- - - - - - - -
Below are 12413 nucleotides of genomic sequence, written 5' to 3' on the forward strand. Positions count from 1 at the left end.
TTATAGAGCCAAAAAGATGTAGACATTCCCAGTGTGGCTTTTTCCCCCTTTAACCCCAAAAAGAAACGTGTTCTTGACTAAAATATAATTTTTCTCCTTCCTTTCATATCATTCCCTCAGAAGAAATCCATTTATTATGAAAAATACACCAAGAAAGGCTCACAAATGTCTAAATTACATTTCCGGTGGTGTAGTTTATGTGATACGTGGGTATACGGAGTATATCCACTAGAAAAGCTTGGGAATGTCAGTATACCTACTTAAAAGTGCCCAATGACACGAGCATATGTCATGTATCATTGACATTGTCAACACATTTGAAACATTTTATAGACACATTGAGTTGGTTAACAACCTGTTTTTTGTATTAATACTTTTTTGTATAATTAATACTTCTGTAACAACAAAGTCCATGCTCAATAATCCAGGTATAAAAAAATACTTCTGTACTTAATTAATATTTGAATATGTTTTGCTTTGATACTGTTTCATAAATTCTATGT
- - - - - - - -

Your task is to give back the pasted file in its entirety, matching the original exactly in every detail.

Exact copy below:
Below are 12413 nucleotides of genomic sequence, written 5' to 3' on the forward strand. Positions count from 1 at the left end.
TTATAGAGCCAAAAAGATGTAGACATTCCCAGTGTGGCTTTTTCCCCCTTTAACCCCAAAAAGAAACGTGTTCTTGACTAAAATATAATTTTTCTCCTTCCTTTCATATCATTCCCTCAGAAGAAATCCATTTATTATGAAAAATACACCAAGAAAGGCTCACAAATGTCTAAATTACATTTCCGGTGGTGTAGTTTATGTGATACGTGGGTATACGGAGTATATCCACTAGAAAAGCTTGGGAATGTCAGTATACCTACTTAAAAGTGCCCAATGACACGAGCATATGTCATGTATCATTGACATTGTCAACACATTTGAAACATTTTATAGACACATTGAGTTGGTTAACAACCTGTTTTTTGTATTAATACTTTTTTGTATAATTAATACTTCTGTAACAACAAAGTCCATGCTCAATAATCCAGGTATAAAAAAATACTTCTGTACTTAATTAATATTTGAATATGTTTTGCTTTGATACTGTTTCATAAATTCTATGT